Labour dismissed the announcement as another ‘press release’ by the Prime Minister.
Rishi Sunak has ordered a review of the rollout of low-traffic neighbourhoods as the Prime Minister sought to pitch the Tories as a pro-motorist party.
The move was confirmed in an interview with the Sunday Telegraph, with the Prime Minister asking the Department for Transport to review low-traffic neighbourhood (LTN) policies.
Under such plans, local councils attempt to limit traffic in town and city centres – with drivers often prevented from using quiet residential roads as through routes.
The measures are also designed to encourage uptake of other modes of transport.
The adoption of the polices has attracted the ire of some Tory MPs, who have criticised the measures as attacks on motorists.
Mr Sunak told the Telegraph: “The vast majority of people in the country use their cars to get around and are dependent on their cars. When I’m lucky enough to get home to North Yorkshire, it’s more representative of how most of the country is living, where cars are important.
“I just want to make sure people know that I’m on their side in supporting them to use their cars to do all the things that matter to them.”
Transport Secretary Mark Harper, who has spoken out before about LTNs, said the Tories were “about giving people more choice on how they travel, not banning you from driving your car”.
Labour dismissed the announcement as another “press release” by the Prime Minister.
Shadow international trade secretary Nick Thomas-Symonds said he was “staggered” by the position and that the Government had been “accelerating the use of low-traffic neighbourhoods”.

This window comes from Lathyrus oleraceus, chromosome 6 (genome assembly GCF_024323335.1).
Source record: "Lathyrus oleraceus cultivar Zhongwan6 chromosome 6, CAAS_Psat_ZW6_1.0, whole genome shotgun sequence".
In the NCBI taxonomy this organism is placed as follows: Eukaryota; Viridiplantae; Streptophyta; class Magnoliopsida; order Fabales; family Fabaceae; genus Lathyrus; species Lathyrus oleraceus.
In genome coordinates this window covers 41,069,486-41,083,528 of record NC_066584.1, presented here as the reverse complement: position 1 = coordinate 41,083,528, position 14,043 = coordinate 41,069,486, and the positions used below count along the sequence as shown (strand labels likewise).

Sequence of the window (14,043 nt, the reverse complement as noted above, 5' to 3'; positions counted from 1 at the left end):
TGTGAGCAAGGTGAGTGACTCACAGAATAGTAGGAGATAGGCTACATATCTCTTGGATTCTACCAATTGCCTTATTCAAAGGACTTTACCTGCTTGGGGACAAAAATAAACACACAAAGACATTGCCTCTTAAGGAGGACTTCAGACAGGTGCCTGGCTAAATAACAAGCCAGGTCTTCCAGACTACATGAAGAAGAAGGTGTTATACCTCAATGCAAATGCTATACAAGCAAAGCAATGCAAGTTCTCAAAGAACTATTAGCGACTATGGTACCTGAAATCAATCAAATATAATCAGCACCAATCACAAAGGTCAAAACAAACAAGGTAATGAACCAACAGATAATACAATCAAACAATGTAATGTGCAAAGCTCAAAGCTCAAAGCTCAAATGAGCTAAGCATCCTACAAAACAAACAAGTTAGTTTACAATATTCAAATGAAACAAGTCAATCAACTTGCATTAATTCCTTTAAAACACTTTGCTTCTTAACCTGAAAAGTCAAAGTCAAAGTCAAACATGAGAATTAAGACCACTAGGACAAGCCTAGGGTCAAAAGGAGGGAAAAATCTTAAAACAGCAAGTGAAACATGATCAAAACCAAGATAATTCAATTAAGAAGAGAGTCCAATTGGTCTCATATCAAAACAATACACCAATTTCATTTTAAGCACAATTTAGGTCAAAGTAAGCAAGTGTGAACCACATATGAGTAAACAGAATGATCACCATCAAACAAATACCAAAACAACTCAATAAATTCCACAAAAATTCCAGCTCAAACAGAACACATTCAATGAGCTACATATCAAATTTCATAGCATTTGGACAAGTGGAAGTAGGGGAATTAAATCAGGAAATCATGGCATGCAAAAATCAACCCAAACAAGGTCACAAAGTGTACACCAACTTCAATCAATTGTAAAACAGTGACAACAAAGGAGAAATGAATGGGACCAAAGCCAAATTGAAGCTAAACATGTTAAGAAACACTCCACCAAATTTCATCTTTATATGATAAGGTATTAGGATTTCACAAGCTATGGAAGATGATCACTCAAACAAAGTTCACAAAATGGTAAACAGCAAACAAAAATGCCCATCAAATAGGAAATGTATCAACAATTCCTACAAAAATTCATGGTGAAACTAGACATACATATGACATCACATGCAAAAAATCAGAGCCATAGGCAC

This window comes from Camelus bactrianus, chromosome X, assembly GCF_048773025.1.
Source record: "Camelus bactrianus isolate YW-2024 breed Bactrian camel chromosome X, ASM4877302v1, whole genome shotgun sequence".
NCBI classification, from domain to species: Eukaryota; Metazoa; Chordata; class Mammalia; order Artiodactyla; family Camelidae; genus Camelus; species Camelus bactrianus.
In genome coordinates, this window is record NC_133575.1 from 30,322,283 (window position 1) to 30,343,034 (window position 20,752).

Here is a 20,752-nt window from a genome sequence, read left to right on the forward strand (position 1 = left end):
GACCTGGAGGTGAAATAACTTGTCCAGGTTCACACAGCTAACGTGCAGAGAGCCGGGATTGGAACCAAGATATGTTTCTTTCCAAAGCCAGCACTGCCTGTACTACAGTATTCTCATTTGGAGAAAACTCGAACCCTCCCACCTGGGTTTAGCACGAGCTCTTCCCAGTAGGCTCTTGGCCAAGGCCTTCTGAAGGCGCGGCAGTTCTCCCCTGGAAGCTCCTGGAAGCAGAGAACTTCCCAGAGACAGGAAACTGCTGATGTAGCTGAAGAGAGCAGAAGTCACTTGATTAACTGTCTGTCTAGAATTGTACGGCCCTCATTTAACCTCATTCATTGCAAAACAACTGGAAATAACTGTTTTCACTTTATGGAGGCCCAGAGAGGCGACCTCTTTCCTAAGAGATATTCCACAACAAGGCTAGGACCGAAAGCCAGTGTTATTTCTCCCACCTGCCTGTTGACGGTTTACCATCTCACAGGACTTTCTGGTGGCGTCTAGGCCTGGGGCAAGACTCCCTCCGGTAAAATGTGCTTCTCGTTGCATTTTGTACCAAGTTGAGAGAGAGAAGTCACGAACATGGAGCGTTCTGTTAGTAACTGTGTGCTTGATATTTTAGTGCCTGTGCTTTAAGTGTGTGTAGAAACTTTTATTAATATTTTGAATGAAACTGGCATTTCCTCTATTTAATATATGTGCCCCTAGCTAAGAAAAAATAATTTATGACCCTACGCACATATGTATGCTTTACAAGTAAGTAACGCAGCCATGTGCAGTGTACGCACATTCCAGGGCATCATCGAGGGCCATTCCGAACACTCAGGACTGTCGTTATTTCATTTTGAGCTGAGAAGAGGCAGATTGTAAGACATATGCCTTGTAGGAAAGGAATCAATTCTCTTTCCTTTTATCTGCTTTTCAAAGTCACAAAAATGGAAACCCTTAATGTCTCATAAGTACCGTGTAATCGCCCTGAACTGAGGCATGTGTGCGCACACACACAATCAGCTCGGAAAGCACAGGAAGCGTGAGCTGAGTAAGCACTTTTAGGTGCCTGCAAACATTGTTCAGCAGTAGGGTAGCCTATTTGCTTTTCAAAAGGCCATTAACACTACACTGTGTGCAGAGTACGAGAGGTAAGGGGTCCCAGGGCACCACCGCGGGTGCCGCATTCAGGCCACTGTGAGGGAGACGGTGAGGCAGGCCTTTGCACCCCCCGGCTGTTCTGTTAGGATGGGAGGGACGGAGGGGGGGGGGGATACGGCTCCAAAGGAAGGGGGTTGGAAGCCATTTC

He said Labour were in favour of “well-planned” LTNs.
Mr Thomas-Symonds told Times Radio: “It’s absolutely critical that these decisions are made together with local communities. I’m a big believer in devolution, in making decisions as closely as possible to the people that they affect.
“Of course, there are communities that want to reduce traffic in their neighbourhoods and it’s trying to make sure that we take those views into account when we move forward.”
The pitch to motorists and car owners comes after the Conservatives’ narrow victory in the Uxbridge and Ruislip by-election earlier this month, which saw the Tory candidate tap into local concerns about the expansion of London’s ultra-low emissions zone (Ulez).
That success has seen some Tory MPs on the right of the party urge Mr Sunak to engage in a rethink on net zero, amid hopes of attacking Labour’s green ambitions.
The spread of LTNs in recent months has emerged as a concern among some on the right of the Conservative Party.
Conservative MP Nick Fletcher suggested in the Commons earlier this year that traffic control plans being mooted by local councils across the UK were part of an “international socialist concept” which would take away personal liberties.
This is not the first time Mr Sunak has hit out at LTNs.
In last summer’s Tory leadership contest, he promised to review the policies to consider the impact on emergency services.
The Prime Minister is also facing pressure from some backbenchers to reconsider the deadline for the 2030 ban on new petrol and diesel car sales.
More than 40 Conservative MPs and peers, including prominent figures such as Lord Frost and Sir Jacob Rees Mogg, have written to Mr Sunak to claim the “time is right for a rethink” and warned of the dangers of a “heavy-handed ban”.
Mr Sunak ruled out any shift in the Government’s position, telling the Telegraph: “The 2030 target has been our policy for a long time and continues to be. We are not considering a delay to that date.”
He doubled down on attacks on Sir Keir Starmer amid the row over the Ulez scheme, which is being pushed by London Mayor Sadiq Khan.
The Labour leader and other senior party figures have called on Mr Khan to reflect on the policy following the Uxbridge defeat.
The capital’s mayor has promised to listen to Londoners while also stressing the urgent need to clean up the city’s air.
“I’ve become slightly more alarmed by the Labour Party’s position. It’s quite anti-motorist,” Mr Sunak claimed.